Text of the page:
Those numbers - of hospitalizations and people in intensive care - represent significant increases from where those numbers were on Friday, and Henry said they reflect a slight change in the way the province is counting hospitalizations and intensive care treatment. They also reflect the fact that the situation is fluid and changing quickly, she said.
Also on Friday, B.C.’s provincial health officer, Dr. Bonnie Henry, discussed modelling that showed that the physical distancing measures have slowed the growth of expected coronavirus cases.
But Henry said she's only "cautiously optimistic" about B.C.'s trajectory and said the province has not yet flattened its curve. She urged B.C. residents to “double down” on physical distancing and frequent hand washing.
"We've looked at other places where they've eased off on the measures and we've started to see increases again,” Henry said on Friday.
Both Henry and B.C. Health Minister Adrian Dix repeated this sentiment in their remarks on Saturday.
"We need 100 per cent commitment every day," Dix said, referring to the physical distancing measures put in place to slow the spread of the virus.
Of B.C.'s 884 confirmed cases of the virus, the vast majority continue to be located in the Lower Mainland. That includes 444 in the Vancouver Coastal Health region, more than half of the province-wide total. There are also 291 confirmed cases in the Fraser Health region.
Elsewhere in the province, there are 77 confirmed cases in the Interior Health region, 60 in the Island Health region, and 12 in Northern Health.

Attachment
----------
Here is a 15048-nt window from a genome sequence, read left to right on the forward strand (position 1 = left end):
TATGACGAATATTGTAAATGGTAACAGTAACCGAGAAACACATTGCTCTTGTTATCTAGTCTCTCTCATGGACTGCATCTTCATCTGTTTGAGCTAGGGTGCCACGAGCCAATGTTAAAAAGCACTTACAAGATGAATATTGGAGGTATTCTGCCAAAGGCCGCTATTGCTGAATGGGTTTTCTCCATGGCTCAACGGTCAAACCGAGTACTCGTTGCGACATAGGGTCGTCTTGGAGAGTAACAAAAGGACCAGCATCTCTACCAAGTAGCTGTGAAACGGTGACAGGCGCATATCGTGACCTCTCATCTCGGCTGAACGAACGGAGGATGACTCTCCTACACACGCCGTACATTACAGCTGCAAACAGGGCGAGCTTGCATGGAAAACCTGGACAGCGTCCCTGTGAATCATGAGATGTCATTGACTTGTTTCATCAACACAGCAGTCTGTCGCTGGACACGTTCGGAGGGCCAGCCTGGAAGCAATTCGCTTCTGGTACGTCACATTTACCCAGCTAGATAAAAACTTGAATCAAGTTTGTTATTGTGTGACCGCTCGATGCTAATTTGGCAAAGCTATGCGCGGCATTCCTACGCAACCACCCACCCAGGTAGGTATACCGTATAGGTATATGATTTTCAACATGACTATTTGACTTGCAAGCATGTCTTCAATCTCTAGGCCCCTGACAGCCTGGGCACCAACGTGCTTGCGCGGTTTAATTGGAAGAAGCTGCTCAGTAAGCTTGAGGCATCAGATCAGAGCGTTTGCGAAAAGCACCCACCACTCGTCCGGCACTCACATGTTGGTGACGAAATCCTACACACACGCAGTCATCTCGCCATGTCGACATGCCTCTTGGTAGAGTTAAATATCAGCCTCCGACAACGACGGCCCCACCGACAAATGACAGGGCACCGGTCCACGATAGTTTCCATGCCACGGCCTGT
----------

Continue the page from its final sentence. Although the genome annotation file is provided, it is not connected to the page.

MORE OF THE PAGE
These case numbers represent only those that have been confirmed through testing. During Friday's presentation, Henry and Dix provided an estimate of 2,000 to 3,000 total cases in the province, overall, based on modelling comparing B.C.'s outbreak to other regions.
On Saturday, Henry reiterated this estimate for reporters, stressing that it represents a best guess at the current time.
"It is a guess," she said. "It's a guess based on what we've seen in other places looking at a number of different things. What the modellers try to do is sort of triangulate."
Henry said Chinese health authorities were able to estimate the number of undetected or undetectable cases in the community by extrapolating from the number of deaths recorded. Other regions have looked at the hospitalization rate and extrapolated from there, she said.
The BC Centre for Disease Control has developed its own model based on conversations with health authorities from other regions of Canada and other countries.
"The estimates I presented yesterday of somewhere between two to three thousand people being infected with this in B.C. are based on that type of triangulation," Henry said.
Henry said B.C. is not testing everyone in the province for COVID-19. Health officials are focused, instead, on tracing chains of transmission associated with known outbreaks, as well as encouraging everyone in society to maintain physical distance from others to prevent transmission.
"A broad testing of well people in our community right now is not what we're going to be doing," Henry said. "That is a strategy that we will be looking at if and when we come to the down side of our curve, when we're looking again at introductions coming into B.C. from other places."
An earlier version of this story incorrectly described the criteria for what is considered "recovered" from a mild form of the illness that does not require hospitalization.
According to the BC Centre for Disease Control, a patient in this situation is considered to have recovered if they have no symptoms and it has been at least 10 days since the initial onset of symptoms. More information is available on the BCCDC website.